B: I want to put some evil features on that same rifle. Remove detachable magazine, install bullet button, install "evil features". At this point I can NOT install any magazine with 10+ capacity. I would simply need magazines with a capacity of 10 or below.

C: I decide I'm bored with the "evil features" and would rather use my legally owned "high-capacity" magazines. I would need to remove the magazine, remove the "evil features", remove the bullet button. At that point I am good to go to start using my 10+ detachable magazines again.

Am I on the money with the situations above or am missing something there?

On a separate note, if the "mag magnet" makes a BBed rifle an AW because it created a detachable magazine, would the reverse also not be true. If you had a BBed rifle, removed any "evil features" and installed a "mag magnet" would you not then be able to use your legally owned "high-capacity" magazines? *** I am asking this question purely out of curiosity. Obviously it would be a BAD idea to use the mag magnet on a BBed rifle with a high-cap magazine, since an LE search could easily have the mag magnet, "fall off", thus creating a fixed magazine with a capacity greater than 10 ***

Mesa Tactical
06-07-2012, 6:39 AM
It seems like a lot of this thread is trying to make things too complicated..

Welcome to Calguns!

I think it's fair to say that about most of the threads in this sub-forum.

QuarterBoreGunner
06-07-2012, 7:04 AM
This thread.

My head.

Asplode.

curtisfong
06-07-2012, 7:51 AM
A: Have no "evil features" on the gun, do NOT have a bullet button. At this point I have a "featureless" rifle, which by-defnition is NOT an AW and I can use my detachable "high-cap" mags.

B: I want to put some evil features on that same rifle. Remove detachable magazine, install bullet button, install "evil features". At this point I can NOT install any magazine with 10+ capacity. I would simply need magazines with a capacity of 10 or below.

C: I decide I'm bored with the "evil features" and would rather use my legally owned "high-capacity" magazines. I would need to remove the magazine, remove the "evil features", remove the bullet button. At that point I am good to go to start using my 10+ detachable magazines again.


More or less, except there is no such thing as a detachable magazine; only a firearm that is capable of accepting a detachable magazine. The attribute "detachable" belongs to the firearm, not the magazine


On a separate note, if the "mag magnet" makes a BBed rifle an AW because it created a detachable magazine, would the reverse also not be true. If you had a BBed rifle, removed any "evil features" and installed a "mag magnet" would you not then be able to use your legally owned "high-capacity" magazines?

I am not a lawyer, but I can see this argument might hold water. Would I want to be the test case? No.

Again, though, your terminology is off. A mag magnet makes your firearm capable of accepting a detachable magazine (because you can remove the magazine from the firearm w/o a tool).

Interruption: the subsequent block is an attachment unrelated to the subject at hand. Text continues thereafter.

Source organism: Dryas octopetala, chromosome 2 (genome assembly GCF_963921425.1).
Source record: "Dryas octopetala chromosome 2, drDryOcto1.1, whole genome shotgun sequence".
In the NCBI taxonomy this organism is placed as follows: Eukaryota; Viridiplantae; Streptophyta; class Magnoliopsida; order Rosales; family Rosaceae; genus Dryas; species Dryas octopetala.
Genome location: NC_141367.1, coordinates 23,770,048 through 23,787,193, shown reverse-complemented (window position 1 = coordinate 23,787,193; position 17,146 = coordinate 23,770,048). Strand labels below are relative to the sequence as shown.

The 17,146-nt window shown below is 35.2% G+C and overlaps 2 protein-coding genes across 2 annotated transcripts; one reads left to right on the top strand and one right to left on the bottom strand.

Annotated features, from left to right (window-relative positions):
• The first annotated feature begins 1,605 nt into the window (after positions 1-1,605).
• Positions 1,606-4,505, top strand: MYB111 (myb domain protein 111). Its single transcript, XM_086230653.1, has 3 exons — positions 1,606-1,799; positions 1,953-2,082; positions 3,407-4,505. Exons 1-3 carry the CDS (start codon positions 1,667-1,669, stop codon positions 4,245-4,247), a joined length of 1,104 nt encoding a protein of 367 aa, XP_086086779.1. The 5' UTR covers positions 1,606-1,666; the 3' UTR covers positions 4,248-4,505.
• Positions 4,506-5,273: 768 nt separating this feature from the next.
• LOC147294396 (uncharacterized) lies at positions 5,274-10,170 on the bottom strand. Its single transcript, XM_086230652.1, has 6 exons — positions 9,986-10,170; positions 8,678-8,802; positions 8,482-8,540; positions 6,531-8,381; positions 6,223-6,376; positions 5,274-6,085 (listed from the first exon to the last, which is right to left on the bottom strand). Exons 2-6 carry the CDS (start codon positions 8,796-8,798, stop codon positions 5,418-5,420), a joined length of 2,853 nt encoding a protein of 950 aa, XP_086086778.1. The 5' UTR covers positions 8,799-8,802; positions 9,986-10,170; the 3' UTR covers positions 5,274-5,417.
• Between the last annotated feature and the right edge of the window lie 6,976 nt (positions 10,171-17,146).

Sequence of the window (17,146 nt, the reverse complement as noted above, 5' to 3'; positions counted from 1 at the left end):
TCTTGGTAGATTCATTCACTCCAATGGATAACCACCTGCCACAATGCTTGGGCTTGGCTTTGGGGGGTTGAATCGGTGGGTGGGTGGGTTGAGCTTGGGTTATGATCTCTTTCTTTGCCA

The attribute "detachable" belongs to the firearm, not the magazine.

bwiese
06-07-2012, 8:17 AM
Bill,

In my understanding based on current CA AW law and looking at the CGF flowchart:

Assuming I legally owned "high capacity" detachable magazines prior to the ban.

I own, purchase or build a semi auto, centerfire rifle that is NOT on any of the lists in "Appendix A, B or C" in the flowchart. My choices to stay legal are as follows:

A: Have no "evil features" on the gun, do NOT have a bullet button. At this point I have a "featureless" rifle, which by-defnition is NOT an AW and I can use my detachable "high-cap" mags.

CORRECT


B: I want to put some evil features on that same rifle. Remove detachable magazine, install bullet button, install "evil features". At this point I can NOT install any magazine with 10+ capacity. I would simply need magazines with a capacity of 10 or below.


CORRECT


C: I decide I'm bored with the "evil features" and would rather use my legally owned "high-capacity" magazines. I would need to remove the magazine, remove the "evil features", remove the bullet button. At that point I am good to go to start using my 10+ detachable magazines again.


CORRECT



Am I on the money with the situations above or am missing something there?


You're OK...


On a separate note, if the "mag magnet" makes a BBed rifle an AW because it created a detachable magazine, would the reverse also not be true. If you had a BBed rifle, removed any "evil features" and installed a "mag magnet" would you not then be able to use your legally owned "high-capacity" magazines?



Technically yes. The risk is if the MagMagnet fell off, you'd have a semi auto centerfire rifle with an over-10rd magazine that's regarded as 'fixed mag'.

Things that can fall off easily can fall off easily during an investigation or in the back of a patrol car.



*** I am asking this question purely out of curiosity. Obviously it would be a BAD idea to use the mag magnet on a BBed rifle with a high-cap magazine, since an LE search could easily have the mag magnet, "fall off", thus creating a fixed magazine with a capacity greater than 10 ***


You got it.

Santa Cruz Arms
06-07-2012, 1:05 PM
Thanks Curtis and Bill.. Much appreciated!

Steve